Orienteering at COAM
We launched our permanent orienteering course in September 2017. The course is available for schools, uniformed groups and general Museum visitors.
If you are a confident practitioner then please download the most appropriate map and visit us at your convenience. There are three courses, all appropriate for families, general museum visitors, schools, and uniformed groups.
You can choose from three routes of varying difficulty: 1k, 1.5k or 2k courses. All of the markers are located on the Museum’s grounds, so once you have completed the course you can spend the rest of the day enjoying the Museum.
You can download our orienteering course maps here for free or you can purchase them in our shop at £2 per copy.
What is orienteering?
Orienteering is a sport, which combines outdoor adventure with map reading and navigational skills. It involves navigating though a park or woodland with the aid of a specially produced map, the aim being to locate checkpoints (controls) on various features along the way, such as a tree stump or sign post etc. Controls are represented by orange and white sign (pictured).
The skill in orienteering is in choosing the best route between controls.
Here at Chiltern Open Air Museum we have three routes, Easy (0.9km), Medium (1.4km), and Hard (1.9km). It is a great way to explore the Museum, discover hidden corners and spend time in a lovely natural environment.
This is a self-led activity. These hints and tips will help you get the most out of our orienteering courses.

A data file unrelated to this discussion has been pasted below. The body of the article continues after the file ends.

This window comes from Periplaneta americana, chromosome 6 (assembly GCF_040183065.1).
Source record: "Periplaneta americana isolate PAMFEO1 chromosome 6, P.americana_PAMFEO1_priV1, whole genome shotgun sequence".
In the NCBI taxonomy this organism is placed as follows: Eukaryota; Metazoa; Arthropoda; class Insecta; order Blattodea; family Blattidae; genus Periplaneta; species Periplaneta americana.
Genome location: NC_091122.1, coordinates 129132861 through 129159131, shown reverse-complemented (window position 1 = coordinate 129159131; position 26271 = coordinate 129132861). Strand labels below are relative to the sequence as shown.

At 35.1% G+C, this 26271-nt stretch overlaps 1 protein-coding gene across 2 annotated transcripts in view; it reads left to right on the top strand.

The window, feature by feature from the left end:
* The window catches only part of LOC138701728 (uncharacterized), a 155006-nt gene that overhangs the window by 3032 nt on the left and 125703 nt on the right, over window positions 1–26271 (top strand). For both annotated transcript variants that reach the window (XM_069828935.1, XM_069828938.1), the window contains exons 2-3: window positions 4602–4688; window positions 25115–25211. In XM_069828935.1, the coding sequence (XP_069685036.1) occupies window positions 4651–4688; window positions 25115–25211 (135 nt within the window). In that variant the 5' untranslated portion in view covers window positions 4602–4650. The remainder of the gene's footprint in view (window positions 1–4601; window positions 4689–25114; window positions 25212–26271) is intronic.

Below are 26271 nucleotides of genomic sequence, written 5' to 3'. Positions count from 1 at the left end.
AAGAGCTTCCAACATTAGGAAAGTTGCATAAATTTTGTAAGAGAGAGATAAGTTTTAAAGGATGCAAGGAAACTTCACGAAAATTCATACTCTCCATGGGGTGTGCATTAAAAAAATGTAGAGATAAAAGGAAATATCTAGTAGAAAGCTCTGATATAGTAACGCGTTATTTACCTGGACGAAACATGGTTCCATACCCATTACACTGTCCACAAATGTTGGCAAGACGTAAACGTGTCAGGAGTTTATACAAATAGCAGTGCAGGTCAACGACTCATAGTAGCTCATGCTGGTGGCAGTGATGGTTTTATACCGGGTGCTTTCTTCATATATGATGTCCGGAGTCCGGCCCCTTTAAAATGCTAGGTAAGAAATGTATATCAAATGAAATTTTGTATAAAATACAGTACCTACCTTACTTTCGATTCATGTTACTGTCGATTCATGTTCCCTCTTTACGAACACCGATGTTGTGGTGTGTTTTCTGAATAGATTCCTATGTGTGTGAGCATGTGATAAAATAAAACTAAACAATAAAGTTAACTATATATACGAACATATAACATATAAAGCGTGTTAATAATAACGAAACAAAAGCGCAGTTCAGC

Orienteering key skills
One of the first things to understand is the map. Orienteering maps have special colours and symbols and each map has a key to these to help you. The map is designed to help you plan your route between controls so will feature things like “Tree canopy – fast running” and “Thick vegetation”, which gives you more of an idea of how easy the terrain is to cover.
Setting the map
Another key skill is “setting the map”. This involves rotating the map until it shows the features on the map exactly as they appear on the ground. Once you have set the map it is then much easier to follow paths and tracks, with buildings appearing on route exactly where they are on the map.
To do this find your current location on the map, if you are on a track or path rotate the map until the path on the map runs in exactly the same direction as the path on the ground. You should then see that other features, such as buildings, appear in exactly the same place/direction on the map as they do on the ground. The map gridlines point north so the map can be set using a compass if you have one.
Another key skill is “Thumbing”. This is all about keeping a track of your progress on the map as you follow your route. This way you can quickly see where you are without having to look over the entire map every time.
To do this keep your thumb on your exact location and move it along your chosen route as you run or walk. You can see other features you will pass on your map so you can “tick” these off as you go, keeping an eye on your location all the time. You may have to fold your map to do this so long as you can see your location and some of your route.
All the courses start and finish at the same place. The start/finish post is behind Northolt barn next to the main spine road opposite a bench. On your map it will be marked as a red triangle. The aim is to visit every control marked on the course map IN NUMBER ORDER. Each control has a yellow letter on it, you can, if you choose, make a note of letters on the enclosed control card so you can see if you have made a mistake (there is a list of the correct letters and numbers in the ticket office). The finish is marked by a red circle.
What is orienteering? powerpoint presentation
What is orienteering downloadable pdf
Chiltern Open Air Museum Easy Orienteering Course
Chiltern Open Air Museum Medium Orienteering Course
Chiltern Open Air Museum Hard Orienteering Course